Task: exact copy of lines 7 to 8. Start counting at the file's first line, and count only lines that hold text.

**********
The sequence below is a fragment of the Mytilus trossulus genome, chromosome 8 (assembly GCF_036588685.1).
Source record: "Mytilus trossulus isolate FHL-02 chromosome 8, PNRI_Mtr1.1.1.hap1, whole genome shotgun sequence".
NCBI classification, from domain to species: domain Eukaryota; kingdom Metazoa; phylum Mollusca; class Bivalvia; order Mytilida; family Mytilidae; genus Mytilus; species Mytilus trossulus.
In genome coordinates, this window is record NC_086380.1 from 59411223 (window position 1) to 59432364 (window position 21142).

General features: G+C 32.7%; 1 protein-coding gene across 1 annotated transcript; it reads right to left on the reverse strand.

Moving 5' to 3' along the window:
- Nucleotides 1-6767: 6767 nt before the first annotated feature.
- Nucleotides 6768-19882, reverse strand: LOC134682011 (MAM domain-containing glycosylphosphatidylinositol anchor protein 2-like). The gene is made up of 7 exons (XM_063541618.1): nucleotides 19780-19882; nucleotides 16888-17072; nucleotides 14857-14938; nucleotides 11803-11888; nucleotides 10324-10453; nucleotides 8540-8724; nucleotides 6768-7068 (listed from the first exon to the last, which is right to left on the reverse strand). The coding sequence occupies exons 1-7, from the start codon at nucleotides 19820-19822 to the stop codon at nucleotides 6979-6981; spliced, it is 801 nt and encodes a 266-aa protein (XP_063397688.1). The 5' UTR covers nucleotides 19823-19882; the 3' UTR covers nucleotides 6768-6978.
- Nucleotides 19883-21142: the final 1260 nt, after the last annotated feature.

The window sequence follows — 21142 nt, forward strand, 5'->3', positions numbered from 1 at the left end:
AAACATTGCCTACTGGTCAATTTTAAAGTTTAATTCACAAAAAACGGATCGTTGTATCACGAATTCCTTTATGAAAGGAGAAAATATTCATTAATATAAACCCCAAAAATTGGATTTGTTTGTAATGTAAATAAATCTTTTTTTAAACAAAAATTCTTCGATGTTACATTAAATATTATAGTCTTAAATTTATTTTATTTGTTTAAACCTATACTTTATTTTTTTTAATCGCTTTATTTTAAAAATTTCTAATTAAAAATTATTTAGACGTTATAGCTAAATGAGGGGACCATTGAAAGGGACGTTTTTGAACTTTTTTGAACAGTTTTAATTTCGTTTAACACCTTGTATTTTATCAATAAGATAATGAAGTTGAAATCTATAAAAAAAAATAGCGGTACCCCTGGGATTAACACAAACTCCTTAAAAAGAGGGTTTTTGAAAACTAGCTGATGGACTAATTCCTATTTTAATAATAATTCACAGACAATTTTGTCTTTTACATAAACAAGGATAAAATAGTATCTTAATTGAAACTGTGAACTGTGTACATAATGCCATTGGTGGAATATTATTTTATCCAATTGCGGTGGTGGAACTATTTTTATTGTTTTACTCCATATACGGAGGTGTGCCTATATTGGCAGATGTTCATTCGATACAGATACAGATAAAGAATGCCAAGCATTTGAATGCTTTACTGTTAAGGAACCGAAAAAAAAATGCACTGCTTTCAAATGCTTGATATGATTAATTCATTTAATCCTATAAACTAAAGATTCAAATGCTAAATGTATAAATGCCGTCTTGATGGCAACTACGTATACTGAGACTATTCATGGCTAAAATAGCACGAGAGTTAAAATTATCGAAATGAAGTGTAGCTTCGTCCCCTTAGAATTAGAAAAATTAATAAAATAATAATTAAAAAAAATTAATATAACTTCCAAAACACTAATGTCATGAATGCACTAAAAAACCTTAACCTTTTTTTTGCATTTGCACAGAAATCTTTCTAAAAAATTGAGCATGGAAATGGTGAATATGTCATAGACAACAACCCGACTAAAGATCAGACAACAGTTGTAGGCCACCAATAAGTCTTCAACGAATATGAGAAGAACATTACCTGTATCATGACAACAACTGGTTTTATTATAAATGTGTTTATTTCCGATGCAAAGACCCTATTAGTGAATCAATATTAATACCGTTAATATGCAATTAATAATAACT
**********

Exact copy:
- Nucleotides 1-6767: 6767 nt before the first annotated feature.
- Nucleotides 6768-19882, reverse strand: LOC134682011 (MAM domain-containing glycosylphosphatidylinositol anchor protein 2-like). The gene is made up of 7 exons (XM_063541618.1): nucleotides 19780-19882; nucleotides 16888-17072; nucleotides 14857-14938; nucleotides 11803-11888; nucleotides 10324-10453; nucleotides 8540-8724; nucleotides 6768-7068 (listed from the first exon to the last, which is right to left on the reverse strand). The coding sequence occupies exons 1-7, from the start codon at nucleotides 19820-19822 to the stop codon at nucleotides 6979-6981; spliced, it is 801 nt and encodes a 266-aa protein (XP_063397688.1). The 5' UTR covers nucleotides 19823-19882; the 3' UTR covers nucleotides 6768-6978.